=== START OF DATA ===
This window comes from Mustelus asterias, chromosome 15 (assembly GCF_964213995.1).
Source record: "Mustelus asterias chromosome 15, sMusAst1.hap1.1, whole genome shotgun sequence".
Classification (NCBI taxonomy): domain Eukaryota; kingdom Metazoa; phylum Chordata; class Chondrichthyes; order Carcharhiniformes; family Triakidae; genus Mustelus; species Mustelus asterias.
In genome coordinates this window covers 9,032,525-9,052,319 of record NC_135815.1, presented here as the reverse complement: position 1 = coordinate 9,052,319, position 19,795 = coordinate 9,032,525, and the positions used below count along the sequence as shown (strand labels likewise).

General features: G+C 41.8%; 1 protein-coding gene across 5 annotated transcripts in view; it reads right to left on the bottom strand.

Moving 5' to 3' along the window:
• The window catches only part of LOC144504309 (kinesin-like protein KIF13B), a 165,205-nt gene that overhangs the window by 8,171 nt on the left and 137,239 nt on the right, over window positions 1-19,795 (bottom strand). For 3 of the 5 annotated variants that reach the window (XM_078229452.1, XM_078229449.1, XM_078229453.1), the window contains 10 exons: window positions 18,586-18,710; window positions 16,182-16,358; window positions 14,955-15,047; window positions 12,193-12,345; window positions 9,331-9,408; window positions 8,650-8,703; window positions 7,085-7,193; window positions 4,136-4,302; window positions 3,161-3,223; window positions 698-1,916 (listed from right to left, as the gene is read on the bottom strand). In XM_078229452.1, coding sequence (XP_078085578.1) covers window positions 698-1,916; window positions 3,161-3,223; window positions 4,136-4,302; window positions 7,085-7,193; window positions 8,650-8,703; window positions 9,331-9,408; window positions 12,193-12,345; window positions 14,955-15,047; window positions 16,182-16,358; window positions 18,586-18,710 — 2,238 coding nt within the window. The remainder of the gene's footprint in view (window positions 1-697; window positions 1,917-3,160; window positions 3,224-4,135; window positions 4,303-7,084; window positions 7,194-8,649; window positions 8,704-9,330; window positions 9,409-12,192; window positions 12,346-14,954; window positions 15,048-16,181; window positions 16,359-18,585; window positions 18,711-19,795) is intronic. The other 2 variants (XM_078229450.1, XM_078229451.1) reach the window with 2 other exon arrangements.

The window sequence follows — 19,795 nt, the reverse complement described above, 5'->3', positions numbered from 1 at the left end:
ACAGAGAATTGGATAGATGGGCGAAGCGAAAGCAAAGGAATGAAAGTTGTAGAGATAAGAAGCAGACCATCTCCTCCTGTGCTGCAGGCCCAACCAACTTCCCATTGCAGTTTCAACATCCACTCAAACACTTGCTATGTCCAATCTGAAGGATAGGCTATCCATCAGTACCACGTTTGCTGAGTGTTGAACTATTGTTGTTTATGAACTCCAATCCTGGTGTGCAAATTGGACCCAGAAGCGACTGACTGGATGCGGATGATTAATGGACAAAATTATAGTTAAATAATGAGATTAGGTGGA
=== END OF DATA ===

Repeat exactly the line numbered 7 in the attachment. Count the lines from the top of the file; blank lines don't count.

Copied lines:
• The window catches only part of LOC144504309 (kinesin-like protein KIF13B), a 165,205-nt gene that overhangs the window by 8,171 nt on the left and 137,239 nt on the right, over window positions 1-19,795 (bottom strand). For 3 of the 5 annotated variants that reach the window (XM_078229452.1, XM_078229449.1, XM_078229453.1), the window contains 10 exons: window positions 18,586-18,710; window positions 16,182-16,358; window positions 14,955-15,047; window positions 12,193-12,345; window positions 9,331-9,408; window positions 8,650-8,703; window positions 7,085-7,193; window positions 4,136-4,302; window positions 3,161-3,223; window positions 698-1,916 (listed from right to left, as the gene is read on the bottom strand). In XM_078229452.1, coding sequence (XP_078085578.1) covers window positions 698-1,916; window positions 3,161-3,223; window positions 4,136-4,302; window positions 7,085-7,193; window positions 8,650-8,703; window positions 9,331-9,408; window positions 12,193-12,345; window positions 14,955-15,047; window positions 16,182-16,358; window positions 18,586-18,710 — 2,238 coding nt within the window. The remainder of the gene's footprint in view (window positions 1-697; window positions 1,917-3,160; window positions 3,224-4,135; window positions 4,303-7,084; window positions 7,194-8,649; window positions 8,704-9,330; window positions 9,409-12,192; window positions 12,346-14,954; window positions 15,048-16,181; window positions 16,359-18,585; window positions 18,711-19,795) is intronic. The other 2 variants (XM_078229450.1, XM_078229451.1) reach the window with 2 other exon arrangements.